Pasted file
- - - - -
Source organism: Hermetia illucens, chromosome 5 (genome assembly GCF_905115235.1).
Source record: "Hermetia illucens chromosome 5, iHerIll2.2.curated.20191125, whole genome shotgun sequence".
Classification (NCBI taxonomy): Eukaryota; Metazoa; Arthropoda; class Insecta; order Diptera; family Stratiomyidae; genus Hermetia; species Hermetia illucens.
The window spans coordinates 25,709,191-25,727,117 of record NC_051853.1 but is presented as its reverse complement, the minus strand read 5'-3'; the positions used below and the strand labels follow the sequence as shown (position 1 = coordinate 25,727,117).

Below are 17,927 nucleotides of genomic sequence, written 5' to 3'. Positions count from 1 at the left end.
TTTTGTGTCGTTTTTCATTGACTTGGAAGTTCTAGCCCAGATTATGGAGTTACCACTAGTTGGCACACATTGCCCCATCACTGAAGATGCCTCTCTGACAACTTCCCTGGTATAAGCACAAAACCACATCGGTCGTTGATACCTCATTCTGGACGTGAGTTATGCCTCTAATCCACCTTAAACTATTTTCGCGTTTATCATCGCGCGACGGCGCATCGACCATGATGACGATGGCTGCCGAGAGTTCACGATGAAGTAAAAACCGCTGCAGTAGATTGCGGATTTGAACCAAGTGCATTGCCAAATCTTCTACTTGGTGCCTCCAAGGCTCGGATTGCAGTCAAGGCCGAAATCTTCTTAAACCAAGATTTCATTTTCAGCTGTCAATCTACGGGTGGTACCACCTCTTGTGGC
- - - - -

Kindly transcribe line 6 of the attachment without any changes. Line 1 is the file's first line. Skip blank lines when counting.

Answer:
TTTTGTGTCGTTTTTCATTGACTTGGAAGTTCTAGCCCAGATTATGGAGTTACCACTAGTTGGCACACATTGCCCCATCACTGAAGATGCCTCTCTGACAACTTCCCTGGTATAAGCACAAAACCACATCGGTCGTTGATACCTCATTCTGGACGTGAGTTATGCCTCTAATCCACCTTAAACTATTTTCGCGTTTATCATCGCGCGACGGCGCATCGACCATGATGACGATGGCTGCCGAGAGTTCACGATGAAGTAAAAACCGCTGCAGTAGATTGCGGATTTGAACCAAGTGCATTGCCAAATCTTCTACTTGGTGCCTCCAAGGCTCGGATTGCAGTCAAGGCCGAAATCTTCTTAAACCAAGATTTCATTTTCAGCTGTCAATCTACGGGTGGTACCACCTCTTGTGGC